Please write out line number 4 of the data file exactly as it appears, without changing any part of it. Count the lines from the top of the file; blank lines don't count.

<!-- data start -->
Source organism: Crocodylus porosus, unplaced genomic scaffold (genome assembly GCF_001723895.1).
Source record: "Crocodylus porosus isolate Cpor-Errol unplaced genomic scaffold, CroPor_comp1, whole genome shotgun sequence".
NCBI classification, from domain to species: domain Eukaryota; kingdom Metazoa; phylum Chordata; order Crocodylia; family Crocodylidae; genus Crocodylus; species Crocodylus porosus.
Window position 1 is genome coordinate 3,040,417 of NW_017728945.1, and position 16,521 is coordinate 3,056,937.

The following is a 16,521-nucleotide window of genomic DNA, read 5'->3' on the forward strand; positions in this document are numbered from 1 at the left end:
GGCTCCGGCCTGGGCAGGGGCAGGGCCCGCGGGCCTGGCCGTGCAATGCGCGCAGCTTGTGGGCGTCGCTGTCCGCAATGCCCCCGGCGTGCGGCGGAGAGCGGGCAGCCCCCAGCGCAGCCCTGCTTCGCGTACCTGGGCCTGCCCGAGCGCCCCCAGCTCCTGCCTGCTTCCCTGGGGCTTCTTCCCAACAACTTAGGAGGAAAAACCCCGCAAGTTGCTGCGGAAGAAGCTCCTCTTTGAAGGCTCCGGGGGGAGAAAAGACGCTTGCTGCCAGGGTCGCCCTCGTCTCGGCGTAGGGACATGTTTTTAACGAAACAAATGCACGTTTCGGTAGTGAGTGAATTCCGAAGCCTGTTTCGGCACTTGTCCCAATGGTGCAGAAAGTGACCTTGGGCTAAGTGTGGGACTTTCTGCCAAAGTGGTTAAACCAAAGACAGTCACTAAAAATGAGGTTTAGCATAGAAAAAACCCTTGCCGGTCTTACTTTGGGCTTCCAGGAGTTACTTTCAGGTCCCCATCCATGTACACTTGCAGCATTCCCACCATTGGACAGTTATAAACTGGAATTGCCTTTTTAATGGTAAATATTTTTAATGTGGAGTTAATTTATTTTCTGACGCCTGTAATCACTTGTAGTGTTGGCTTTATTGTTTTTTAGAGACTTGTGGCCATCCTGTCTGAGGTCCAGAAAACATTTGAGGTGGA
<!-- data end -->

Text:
Window position 1 is genome coordinate 3,040,417 of NW_017728945.1, and position 16,521 is coordinate 3,056,937.